Editorial note: Having good health in our middle and later stages in life means changing our mindset around how we approach physical and mental health when we are young. This two-part series explores how we can set ourselves up for success by talking with Transformative Coach & Advisor Danielle LoDuca. Click here to read Part 1.
Let’s face it. For a decent number of us, we enjoy relatively good health and fitness in our youth through our 20s and maybe into our 30s as well. We seemingly eat whatever we want, abuse our bodies in a multitude of ways, we probably don’t prioritize sleep and so on.
And then the middle and later ages of life come for us with a vengeance.
When I entered my 50s, I had already established some regular exercise routines, but I knew I could do better. My diet had been up and down for decades, and I knew that had to be taken seriously. And my mental health had taken a beating due to years of unhealthy situations and practices - some of which I didn’t realize I was doing to myself.
To an extent, those who are entering their adult life now are better informed about setting boundaries, engaging in practical stress management skills, exercising on the regular and establishing better physical and mental health practices. We all, though, can use some guidance as to what exercise routines and stress management techniques we can follow to set ourselves up for a stronger second half of life.
I spoke with Transformative Coach & Trusted Advisor, Danielle LoDuca, about proactive steps my Muslim sisters can undertake in their “youth” to gear up for middle age and beyond. In Part 1, Danielle offered rich insights on how to empower women to navigate middle age through holistic approaches. In this post, Danielle discusses do-able exercise options and stress management techniques.
Exercises That Reduces Stress
Layla: Given the myriad of health concerns and the often overwhelming options of exercise routines and physical activities available, I asked Danielle to pinpoint the most effective ones that are particularly beneficial for women in this age bracket to sustain their physical health and overall well being.
Danielle: The fact that our bodies were created to move and thrive with movement and exercise is easily lost on us these days, as we drive to and from work and “go shopping” from our smartphones. Modern life involves a LOT of sitting.
However, everything inside us only gets stronger with use. After your 20’s, you either use it or lose it when it comes to muscle, and while most of us are familiar with the fact that working a muscle makes it stronger, this principle applies much more deeply as well.
Exercise improves the health of our arteries and entire cardiovascular system. Exercise and movement improve brain health, memory and hormonal balance – especially important as we reach perimenopause and menopause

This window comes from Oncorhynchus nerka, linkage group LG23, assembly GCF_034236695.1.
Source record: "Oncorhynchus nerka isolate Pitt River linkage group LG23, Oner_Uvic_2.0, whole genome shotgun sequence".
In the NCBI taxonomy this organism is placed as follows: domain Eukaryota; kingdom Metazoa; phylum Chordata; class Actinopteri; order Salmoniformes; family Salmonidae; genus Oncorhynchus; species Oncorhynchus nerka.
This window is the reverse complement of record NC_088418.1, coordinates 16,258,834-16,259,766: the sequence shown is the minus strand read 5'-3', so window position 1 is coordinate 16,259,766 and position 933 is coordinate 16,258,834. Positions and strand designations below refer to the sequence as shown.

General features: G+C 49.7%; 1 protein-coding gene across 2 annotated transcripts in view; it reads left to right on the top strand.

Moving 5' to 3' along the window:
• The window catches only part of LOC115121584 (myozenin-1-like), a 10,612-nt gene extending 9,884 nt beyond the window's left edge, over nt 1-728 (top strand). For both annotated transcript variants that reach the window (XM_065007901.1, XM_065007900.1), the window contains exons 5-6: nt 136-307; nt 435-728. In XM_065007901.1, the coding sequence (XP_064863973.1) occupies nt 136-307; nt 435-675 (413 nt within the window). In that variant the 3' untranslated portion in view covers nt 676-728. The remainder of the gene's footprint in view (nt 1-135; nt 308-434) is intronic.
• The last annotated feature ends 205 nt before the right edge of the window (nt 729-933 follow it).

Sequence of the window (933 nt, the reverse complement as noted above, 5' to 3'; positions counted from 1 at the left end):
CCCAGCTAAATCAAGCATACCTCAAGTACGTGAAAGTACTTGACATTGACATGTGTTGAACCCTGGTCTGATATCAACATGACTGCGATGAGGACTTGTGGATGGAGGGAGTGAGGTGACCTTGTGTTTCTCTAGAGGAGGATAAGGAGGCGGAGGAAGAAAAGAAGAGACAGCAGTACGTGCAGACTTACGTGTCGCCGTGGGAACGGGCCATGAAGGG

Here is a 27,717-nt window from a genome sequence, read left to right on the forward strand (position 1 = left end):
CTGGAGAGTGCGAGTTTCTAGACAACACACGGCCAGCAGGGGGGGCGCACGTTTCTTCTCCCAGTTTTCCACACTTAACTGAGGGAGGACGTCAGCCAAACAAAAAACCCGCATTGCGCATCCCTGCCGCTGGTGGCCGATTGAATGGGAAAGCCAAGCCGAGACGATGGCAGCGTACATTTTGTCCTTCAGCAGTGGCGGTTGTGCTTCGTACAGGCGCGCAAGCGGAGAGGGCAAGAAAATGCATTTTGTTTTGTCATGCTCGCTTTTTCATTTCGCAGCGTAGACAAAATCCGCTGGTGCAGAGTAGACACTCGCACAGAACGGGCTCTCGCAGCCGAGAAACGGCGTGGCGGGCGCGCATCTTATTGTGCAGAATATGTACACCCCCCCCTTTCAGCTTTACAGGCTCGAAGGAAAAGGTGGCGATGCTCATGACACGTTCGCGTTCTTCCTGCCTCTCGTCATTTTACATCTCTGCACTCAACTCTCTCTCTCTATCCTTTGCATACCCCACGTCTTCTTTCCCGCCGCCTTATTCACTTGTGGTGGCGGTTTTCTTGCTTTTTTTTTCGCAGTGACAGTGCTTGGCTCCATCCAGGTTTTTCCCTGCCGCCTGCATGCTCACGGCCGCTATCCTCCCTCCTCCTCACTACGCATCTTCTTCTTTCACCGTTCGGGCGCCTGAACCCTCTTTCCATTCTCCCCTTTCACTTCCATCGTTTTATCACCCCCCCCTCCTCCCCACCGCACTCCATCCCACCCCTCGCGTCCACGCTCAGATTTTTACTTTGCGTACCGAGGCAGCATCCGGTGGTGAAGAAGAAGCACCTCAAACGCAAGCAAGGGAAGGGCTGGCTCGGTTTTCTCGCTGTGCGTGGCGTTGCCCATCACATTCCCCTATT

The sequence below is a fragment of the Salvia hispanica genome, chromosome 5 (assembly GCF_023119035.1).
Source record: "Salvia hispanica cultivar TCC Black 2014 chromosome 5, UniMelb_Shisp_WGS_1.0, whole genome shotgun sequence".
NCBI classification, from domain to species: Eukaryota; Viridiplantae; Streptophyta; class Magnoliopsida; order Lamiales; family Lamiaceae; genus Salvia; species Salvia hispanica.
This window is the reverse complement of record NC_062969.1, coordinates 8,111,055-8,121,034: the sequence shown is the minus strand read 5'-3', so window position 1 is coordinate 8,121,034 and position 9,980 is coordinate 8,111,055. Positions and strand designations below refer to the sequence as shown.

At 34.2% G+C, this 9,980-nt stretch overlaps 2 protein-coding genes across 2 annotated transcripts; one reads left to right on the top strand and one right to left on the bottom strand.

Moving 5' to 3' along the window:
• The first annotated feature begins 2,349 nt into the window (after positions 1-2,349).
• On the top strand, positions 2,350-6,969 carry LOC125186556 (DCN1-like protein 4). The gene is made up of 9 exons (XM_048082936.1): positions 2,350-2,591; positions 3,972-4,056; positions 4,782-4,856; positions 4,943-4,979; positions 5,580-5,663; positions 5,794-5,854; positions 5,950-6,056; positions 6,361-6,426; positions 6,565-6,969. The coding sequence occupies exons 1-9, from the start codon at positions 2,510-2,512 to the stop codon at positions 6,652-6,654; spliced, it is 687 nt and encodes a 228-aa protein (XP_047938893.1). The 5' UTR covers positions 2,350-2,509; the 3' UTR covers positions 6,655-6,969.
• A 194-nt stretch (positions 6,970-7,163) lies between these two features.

. It’s true that exercise reduces risk of disease, heart attacks and strokes, but it also improves mood and emotional well being. If you exercise, you’ll be happier and more resilient.
Exercise doesn’t have to be hard; you don't need to go to crossfit or lift 140 lbs to be in good health. In fact, when it comes to exercise for women – especially as you enter middle age and beyond, I am a huge advocate of stress-reducing exercise versus stress inducing exercise. Women are often taking on too much stress as it is, and must be very careful not to overdo it when it comes to adding in physical stress via exercise.
Activities like yoga and walking are wonderful to incorporate into your routine because they are inherently stress reducing. You should feel better after exercise, not like you need to stay in bed for three days.
Regarding strength training, which keeps your bones strong among many other benefits, I can’t emphasize enough how critical it is to work with your body, not against it. We need to progress carefully, only increasing weight and intensity as tolerated.
Image source: Pexels; photo by Ron Lach
When you first start an exercise routine, don’t get influenced by what other people are capable of doing around you. Instead, choose to respect, honor and work with your body and its current abilities. That’s the only way to increase in strength and stamina – to understand that you can only be where you are right now and the only way to improve is step by step, little by little from where you are.
To work at what I call “the edge.” Your body is your ally in this life. Embrace it and team up with it for the best results.
Stress Management is a Crucial Piece of Well Being
Layla: In today’s fast-paced world, managing stress and maintaining mental well being are crucial, especially for women between 30 to 50, who often juggle multiple roles and responsibilities. This age group faces unique challenges and pressures, ranging from career advancement to familial obligations, potentially impacting their emotional health significantly. We asked Danielle, a seasoned expert in mental well-being and stress management, for her insights on how women in this age bracket can preserve their emotional health.